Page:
Bringing Bruin traditions online

by Summer Brotman

Students of UCLA understand very well that there is plenty of talk about remaining strong within the Bruin community during the global pandemic. Still, it has disrupted the balance between students, their college experience, and their place within Bruin community. The True Bruin Traditions Keeper Challenge is a program meant to guide the Bruin experience for both fourth-year and transfer students, tailoring an experience that is uniquely UCLA. However, due to the pandemic, students are forced to create their own version of what a UCLA college experience is, and by extension, what a Bruin should be. Attempting this challenge could be the answer for students are looking for if they are hoping to get their unique college experience.

During new student orientation, freshmen and transfers are introduced to the True Bruin Traditions Keeper Challenge, a series of 156 different traditions that are meant to draw students into the culture of being a Bruin and the life they will get to experience exclusively as a UCLA student. For freshmen, finishing 75 traditions (40 for transfers) will earn them the True Bruin Traditions Medal. With tasks ranging from rubbing the Bruin bear paw for good luck during finals week to jumping in the inverted fountain and becoming “Bruintized” for orientation to donating blood to the UCLA Blood and Platelet Center, the foundation of the program and traditions themselves is to enrich the college experience and give students a community to be a part of.

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As a result of the pandemic halting in-person learning, UCLA students have retreated to their homes to engage in online learning for their own safety. The school administration actively prevents social gatherings to take place in person. Some of these events are part of the True Bruin Traditions Keeper Challenge, such as Bruin Bash or the Beat ‘SC Rally in the fall. The administration lowered the requirements to 55 traditions and 30 traditions for freshmen and transfers respectively, stating that traditions can be completed online if screenshots are taken. This disconnect from in-person activities has created a rift within students and their perception of what a college experience can and should look like, especially when students are trying to navigate their place in the UCLA community.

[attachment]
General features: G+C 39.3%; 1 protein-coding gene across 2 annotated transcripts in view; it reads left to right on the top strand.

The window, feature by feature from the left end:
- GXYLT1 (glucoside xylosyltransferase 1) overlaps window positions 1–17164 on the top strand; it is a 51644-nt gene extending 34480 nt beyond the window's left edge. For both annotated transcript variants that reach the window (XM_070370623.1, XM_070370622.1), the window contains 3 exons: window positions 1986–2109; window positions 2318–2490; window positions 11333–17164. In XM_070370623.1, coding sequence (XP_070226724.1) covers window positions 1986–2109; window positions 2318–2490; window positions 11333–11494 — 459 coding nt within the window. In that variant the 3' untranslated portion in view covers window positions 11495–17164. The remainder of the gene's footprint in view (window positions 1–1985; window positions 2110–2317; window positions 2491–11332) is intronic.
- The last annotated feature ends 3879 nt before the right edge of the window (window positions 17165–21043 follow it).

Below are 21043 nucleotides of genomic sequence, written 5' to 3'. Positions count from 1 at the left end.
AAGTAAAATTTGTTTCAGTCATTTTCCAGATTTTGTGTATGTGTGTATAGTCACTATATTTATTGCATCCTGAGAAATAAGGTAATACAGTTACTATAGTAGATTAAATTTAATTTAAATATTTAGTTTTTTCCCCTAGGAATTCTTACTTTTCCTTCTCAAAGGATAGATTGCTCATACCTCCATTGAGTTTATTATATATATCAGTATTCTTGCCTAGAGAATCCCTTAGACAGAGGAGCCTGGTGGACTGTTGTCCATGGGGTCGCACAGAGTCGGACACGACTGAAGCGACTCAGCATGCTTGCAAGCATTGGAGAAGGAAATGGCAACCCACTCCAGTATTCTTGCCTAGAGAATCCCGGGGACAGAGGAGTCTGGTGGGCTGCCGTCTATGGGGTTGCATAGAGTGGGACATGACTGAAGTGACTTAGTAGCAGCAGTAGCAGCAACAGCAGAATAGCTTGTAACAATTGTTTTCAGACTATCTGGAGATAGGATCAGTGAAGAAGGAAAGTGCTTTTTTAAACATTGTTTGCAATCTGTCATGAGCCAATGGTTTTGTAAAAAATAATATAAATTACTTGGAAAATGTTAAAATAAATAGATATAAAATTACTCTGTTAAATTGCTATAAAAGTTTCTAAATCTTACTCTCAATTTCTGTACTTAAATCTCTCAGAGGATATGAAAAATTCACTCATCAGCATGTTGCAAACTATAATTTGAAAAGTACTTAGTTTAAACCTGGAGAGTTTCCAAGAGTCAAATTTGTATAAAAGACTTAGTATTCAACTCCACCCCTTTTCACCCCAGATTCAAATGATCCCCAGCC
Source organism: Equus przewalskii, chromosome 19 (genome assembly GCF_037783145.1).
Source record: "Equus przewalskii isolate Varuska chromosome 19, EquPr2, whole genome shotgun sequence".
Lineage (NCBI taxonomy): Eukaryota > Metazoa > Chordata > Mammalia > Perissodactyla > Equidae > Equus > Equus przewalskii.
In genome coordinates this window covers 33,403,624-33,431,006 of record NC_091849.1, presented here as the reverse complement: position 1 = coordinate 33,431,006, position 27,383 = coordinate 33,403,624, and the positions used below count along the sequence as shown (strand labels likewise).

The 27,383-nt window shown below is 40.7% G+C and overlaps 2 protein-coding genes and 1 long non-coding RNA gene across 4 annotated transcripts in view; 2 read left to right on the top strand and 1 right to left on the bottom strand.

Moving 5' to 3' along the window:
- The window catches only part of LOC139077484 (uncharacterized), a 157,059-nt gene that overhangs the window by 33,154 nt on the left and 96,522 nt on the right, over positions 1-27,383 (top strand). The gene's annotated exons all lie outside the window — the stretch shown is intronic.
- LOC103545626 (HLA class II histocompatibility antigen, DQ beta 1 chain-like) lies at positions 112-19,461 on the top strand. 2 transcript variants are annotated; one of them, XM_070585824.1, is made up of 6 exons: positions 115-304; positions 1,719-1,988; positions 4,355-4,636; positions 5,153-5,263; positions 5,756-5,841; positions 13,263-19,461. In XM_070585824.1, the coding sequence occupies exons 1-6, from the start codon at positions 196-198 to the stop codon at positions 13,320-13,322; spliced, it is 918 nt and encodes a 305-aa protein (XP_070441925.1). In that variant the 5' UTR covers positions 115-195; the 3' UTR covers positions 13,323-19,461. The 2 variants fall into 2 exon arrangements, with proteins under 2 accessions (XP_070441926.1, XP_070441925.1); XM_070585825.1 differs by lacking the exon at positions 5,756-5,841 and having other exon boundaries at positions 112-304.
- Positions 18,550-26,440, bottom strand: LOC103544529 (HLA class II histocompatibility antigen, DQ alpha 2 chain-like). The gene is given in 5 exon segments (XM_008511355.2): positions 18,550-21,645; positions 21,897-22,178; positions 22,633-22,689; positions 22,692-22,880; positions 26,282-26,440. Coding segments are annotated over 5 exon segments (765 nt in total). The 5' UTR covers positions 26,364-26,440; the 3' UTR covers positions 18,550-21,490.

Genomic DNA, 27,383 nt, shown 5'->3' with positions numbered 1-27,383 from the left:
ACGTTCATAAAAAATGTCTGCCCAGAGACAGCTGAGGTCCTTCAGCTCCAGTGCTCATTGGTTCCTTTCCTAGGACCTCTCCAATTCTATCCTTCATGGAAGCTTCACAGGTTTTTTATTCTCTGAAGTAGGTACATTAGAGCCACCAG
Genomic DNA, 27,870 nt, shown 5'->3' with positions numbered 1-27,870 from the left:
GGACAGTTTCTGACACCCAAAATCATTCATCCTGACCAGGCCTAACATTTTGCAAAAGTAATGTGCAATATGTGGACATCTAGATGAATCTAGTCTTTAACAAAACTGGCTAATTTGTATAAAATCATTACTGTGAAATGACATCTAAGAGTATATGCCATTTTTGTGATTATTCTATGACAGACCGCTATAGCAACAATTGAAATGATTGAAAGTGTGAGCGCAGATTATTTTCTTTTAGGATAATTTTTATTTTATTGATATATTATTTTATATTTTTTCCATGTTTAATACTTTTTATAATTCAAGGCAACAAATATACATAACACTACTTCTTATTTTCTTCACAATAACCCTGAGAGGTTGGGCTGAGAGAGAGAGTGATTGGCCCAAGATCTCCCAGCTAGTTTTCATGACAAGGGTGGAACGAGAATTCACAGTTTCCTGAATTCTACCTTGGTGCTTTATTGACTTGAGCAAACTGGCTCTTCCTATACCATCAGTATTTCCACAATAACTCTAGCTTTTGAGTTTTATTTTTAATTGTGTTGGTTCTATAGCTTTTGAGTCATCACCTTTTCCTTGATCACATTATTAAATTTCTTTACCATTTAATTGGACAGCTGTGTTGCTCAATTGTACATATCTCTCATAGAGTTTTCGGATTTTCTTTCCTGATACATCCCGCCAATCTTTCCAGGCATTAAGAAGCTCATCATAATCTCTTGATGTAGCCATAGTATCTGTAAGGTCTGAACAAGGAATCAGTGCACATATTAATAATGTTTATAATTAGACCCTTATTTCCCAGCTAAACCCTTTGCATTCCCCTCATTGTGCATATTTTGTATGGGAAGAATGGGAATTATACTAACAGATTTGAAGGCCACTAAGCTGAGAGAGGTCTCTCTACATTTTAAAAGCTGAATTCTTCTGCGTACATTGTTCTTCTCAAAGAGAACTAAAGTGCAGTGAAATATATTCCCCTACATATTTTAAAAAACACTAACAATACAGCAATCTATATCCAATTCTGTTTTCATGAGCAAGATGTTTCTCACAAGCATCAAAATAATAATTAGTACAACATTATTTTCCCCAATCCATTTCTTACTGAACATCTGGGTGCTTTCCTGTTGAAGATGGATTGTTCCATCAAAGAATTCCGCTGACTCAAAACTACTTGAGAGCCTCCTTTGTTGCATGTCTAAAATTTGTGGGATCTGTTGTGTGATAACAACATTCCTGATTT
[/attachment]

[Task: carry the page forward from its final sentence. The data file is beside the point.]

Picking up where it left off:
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Since the global pandemic has prevented students from being on campus, finding a connection to college has proved to be daunting. Since being a transfer student leaves little time for social impact and inclusion under normal circumstances, trying to finish the Traditions Challenge experience at UCLA made students like Emily Vose feel more connected to her community. She recounts her two short but impactful in-person quarters during her time at UCLA.

“Being a transfer comes with a lot of imposter syndrome, but being able to check off all of these ‘benchmarks’ of being a college student at UCLA really made me feel like I was part of the community. I really think the journey is what defines the Bruin experience and completing all of these traditions helped me feel like I was part of the larger Bruin community.”

Having two quarters in person could make the difference in having a college experience versus one that is solely tailored to an online experience. But whether or not UCLA resumes in-person learning is besides the point, as we can still establish a sense of community nonetheless.

“I completed most of the traditions in my two quarters on campus, and I was able to get verified because they lowered the requirements due to COVID-19. But I went to a virtual USAC meeting last spring and used that to count as part of the challenge. Everything else I had already done except for ones like join UCLA ONE, make the Dean’s Honors list, or ones I could just screenshot on my laptop.”

Vose’s positive attitude in spite of the circumstances stems from her enthusiasm and eagerness to be a part of the community. Emily’s senior year should be filled with in-person experiences, and yet she makes the most out of a mostly online situation, never losing sight of what the traditions mean to her as a UCLA student.

“I feel like it really helped me get the full experience that I desperately wanted. I don’t look back on my physical time on campus with regret because I really did so much, but I just wish I had more time.”

Emily’s desire to have more time to engage with the campus is completely understandable. Many students complain about online learning and the emotional and physical toll it can take. The True Bruin Tradition Keepers Challenge isn’t meant to be a mandatory checklist for students dying for an experience, but it offers a list for students to explore during their time at the school.

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Instead of focusing on the negatives of remote learning, students, faculty, and the university itself should be asking what defines the Bruin community and how the effects of COVID-19 aren’t going to stop the UCLA community from doing extraordinary things and taking the tradition challenge to heart.

“Bruins are optimists and Bruins are resilient. We find community no matter where we are, and we thrive.”

While the traditions challenge can act as a checklist for those looking for a full college experience, participating in the virtual traditions exemplifies a central Bruin value: persevering through hardships. Those who are looking to escape the confines of online life and mesh with the community can find some solace in knowing the challenge itself is more than just chasing a medal for bragging rights, but rather finding one’s place within the Bruin community, which has and will always be a UCLA tradition.

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